US Navy Pilot in the Gulf gets a taste of Iowa home

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  • By Sioux County Capital Democrat
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United States Navy Lieutenant Thomas De Jong, native of Orange City, nosed his fighter's fuel inlet into the drogue of a KC-135 tanker on over Iraq on Tuesday afternoon, Nov. 8, and found himself flying in tandem with a little piece of home.

Thanks to De Jong's wingman, he's got photos of the connection. De Jong's F/A-18+ Hornet was taking fuel from a plane flown by a crew from the 185th Refueling Wing, based in Sioux City, a place where he spent a lot of time as a youth dreaming of the day he would fly fighters himself.

He's flying daily missions over Iraq and Afghanistan from the aircraft carrier CVN-77, USS George H.W. Bush, in the Persian Gulf. On November 8, he was supporting operations in Iraq. His fighter is assigned to Strike Fighter Squadron Eight Seven (VFA-87), known as the "War Party" and based from Naval Air Station Oceana, Va. De Jong's squadron is part of Carrier Air Wing Eight assigned to the Nimitz-class aircraft carrier.

De Jong has been deployed since May 10, and will return to port at Norfolk, Ma., at the end of the year. The ship, says De Jong, carries a crew of 5,500, "roughly the same amount of people as the inhabitants of Orange City. We have everything you can think of on this ship -- post office, barber shop, convenience store, library, chapel... you name it."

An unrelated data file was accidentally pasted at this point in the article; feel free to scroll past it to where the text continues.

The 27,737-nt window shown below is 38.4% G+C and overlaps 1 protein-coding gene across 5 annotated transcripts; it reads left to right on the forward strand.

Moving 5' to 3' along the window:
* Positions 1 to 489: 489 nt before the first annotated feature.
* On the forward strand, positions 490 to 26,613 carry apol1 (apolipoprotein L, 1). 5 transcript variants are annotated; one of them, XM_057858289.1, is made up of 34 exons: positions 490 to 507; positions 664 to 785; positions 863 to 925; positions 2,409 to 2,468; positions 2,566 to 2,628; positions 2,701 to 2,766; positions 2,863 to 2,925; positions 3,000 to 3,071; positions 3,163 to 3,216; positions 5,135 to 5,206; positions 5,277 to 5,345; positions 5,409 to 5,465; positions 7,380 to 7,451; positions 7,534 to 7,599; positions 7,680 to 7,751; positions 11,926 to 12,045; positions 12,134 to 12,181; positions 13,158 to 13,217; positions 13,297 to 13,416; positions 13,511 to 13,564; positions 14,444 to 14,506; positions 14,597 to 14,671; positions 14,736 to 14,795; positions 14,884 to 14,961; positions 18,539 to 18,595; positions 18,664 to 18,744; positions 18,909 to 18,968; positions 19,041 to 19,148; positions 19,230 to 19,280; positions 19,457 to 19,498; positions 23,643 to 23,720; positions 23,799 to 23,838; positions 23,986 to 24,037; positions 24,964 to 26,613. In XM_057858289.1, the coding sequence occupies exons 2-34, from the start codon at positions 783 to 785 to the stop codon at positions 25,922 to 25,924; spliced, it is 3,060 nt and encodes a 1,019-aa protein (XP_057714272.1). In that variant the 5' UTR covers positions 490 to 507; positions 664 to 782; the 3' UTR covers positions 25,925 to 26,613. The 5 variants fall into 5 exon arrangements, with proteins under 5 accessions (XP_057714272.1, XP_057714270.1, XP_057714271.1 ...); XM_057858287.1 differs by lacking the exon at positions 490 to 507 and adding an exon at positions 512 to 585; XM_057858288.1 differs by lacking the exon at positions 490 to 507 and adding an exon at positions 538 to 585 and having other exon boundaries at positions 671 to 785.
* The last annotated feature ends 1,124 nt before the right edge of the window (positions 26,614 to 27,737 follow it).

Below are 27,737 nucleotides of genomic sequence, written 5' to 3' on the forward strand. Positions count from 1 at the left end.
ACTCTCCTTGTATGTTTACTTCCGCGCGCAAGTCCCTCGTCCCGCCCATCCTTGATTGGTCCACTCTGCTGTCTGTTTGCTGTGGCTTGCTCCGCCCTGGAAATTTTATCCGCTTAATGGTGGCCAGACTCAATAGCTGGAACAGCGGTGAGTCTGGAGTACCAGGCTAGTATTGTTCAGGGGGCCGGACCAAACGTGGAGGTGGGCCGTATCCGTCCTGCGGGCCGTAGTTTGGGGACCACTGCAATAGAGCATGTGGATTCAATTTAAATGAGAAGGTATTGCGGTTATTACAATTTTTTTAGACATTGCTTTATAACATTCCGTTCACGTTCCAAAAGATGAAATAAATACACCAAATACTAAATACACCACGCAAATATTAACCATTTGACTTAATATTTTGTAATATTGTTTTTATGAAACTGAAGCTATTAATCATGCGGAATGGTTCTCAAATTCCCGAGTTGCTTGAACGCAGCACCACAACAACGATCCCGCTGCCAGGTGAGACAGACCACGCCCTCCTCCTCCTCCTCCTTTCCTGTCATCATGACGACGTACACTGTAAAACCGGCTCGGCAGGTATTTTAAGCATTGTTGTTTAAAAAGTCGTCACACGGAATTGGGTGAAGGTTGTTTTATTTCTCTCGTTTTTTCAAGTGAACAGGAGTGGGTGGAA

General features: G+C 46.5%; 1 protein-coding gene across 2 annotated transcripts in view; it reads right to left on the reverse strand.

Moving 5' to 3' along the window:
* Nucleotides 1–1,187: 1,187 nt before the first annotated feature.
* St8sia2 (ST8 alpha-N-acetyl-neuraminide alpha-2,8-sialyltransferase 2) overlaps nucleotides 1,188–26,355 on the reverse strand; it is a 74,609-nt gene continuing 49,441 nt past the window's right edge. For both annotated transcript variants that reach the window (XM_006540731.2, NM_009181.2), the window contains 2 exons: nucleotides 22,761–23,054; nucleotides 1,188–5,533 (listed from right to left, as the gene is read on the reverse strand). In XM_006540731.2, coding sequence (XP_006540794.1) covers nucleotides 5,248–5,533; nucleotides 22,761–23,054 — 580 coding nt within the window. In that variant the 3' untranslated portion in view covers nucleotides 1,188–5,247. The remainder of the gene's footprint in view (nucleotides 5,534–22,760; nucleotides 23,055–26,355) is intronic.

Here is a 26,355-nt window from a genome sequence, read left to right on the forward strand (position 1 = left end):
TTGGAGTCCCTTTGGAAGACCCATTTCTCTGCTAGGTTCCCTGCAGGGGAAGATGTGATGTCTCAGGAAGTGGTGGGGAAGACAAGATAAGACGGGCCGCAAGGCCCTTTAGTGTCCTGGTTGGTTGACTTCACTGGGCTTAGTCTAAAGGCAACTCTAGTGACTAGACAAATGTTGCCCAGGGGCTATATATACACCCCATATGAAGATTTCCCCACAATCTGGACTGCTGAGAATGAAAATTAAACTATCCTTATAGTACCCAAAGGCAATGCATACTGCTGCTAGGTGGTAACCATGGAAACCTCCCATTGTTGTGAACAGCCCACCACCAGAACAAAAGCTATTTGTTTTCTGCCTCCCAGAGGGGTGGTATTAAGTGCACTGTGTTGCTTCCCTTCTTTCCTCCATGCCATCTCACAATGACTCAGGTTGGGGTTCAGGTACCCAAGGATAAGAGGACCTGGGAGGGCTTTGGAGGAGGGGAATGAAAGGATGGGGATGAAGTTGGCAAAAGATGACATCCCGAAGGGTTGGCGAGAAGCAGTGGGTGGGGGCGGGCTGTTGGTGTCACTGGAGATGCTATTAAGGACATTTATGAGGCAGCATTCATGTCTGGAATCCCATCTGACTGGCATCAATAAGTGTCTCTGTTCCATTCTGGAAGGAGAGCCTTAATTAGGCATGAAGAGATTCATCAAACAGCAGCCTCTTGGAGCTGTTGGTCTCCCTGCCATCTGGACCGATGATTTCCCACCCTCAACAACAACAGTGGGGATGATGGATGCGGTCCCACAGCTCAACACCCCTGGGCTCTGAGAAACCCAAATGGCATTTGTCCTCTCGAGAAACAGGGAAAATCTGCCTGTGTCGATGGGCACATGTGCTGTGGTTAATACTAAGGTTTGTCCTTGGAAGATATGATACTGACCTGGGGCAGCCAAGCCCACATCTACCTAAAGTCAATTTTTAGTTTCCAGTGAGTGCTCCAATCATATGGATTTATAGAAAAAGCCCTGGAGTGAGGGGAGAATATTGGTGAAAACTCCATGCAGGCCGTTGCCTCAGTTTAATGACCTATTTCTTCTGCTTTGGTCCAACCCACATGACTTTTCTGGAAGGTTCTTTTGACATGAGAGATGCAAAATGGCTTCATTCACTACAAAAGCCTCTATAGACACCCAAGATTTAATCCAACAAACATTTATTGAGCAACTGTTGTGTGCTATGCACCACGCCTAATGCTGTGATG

De Jong's squadron has been active in the U.S. Navy's Fifth Fleet area of operations in the Middle East, more specifically in support of Operation Enduring Freedom in Afghanistan and Operation New Dawn in Iraq. The majority of De Jong's sorties have provided close air support to coalition troops on the ground in Afghanistan.

The weapons he's fired to date in this deployment, De Jong says, have been against the Taliban in Afghanistan who have engaged with coalition troops. In Iraq, he say, "I'm providing armed overwatch for our convoys as they head south as part of our troop withdrawal. Basically, my job is to use the jet's infrared target pod to find insurgents further down the road setting up IEDs [improvised explosive devices] and call out their position for our convoys so they don't get hit." IEDs, De Jong says, are the number-one killer of coalition troops in both Iraq and Afghanistan.

The flights originate from the carrier in the gulf and take on fuel from tankers to extend missions. "An F/A-18 fighter jet can fly for two hours between refueling, so our typical mission length of six to seven hours requires three separate rendezvous
with an Air Force tanker," De Jong says.

"As a kid, I loved going out to Col. Bud Day Field [Sioux Gateway Airport] to watch the F-16s from the 185th fly," says De Jong. "Watching those jets fly was my favorite thing in the world, and I feel fortunate to have made my goals a reality in becoming a naval aviator flying jets off of an aircraft carrier."

De Jong is a graduate of MOC-Floyd Valley High School, class of 1997. After high school, De Jong got a degree from Minnesota State University in Mankato, Minn., in 2001. He worked as a civilian pilot and was flying for Business Aviation/McKennan Hospital in Sioux Falls, S.D., when he was accepted for Naval Officer School in Pensacola, Fla., in 2005. He was commissioned as a U.S. navy officer in 2006, completed Navy flight training in 2008, and has spent the last three years flying the Hornet.

"Flying combat missions off of the ship both day and night has been challenging," he says, "but very rewarding. After six months of hot Middle East temperatures, though, I'm looking forward to some chilly Iowa weather when I get back.

"Joining up on the KC-135," he says, "with the 'Bats' logo and 'Sioux City' on the tail was just like seeing a piece of home, and really made my day."

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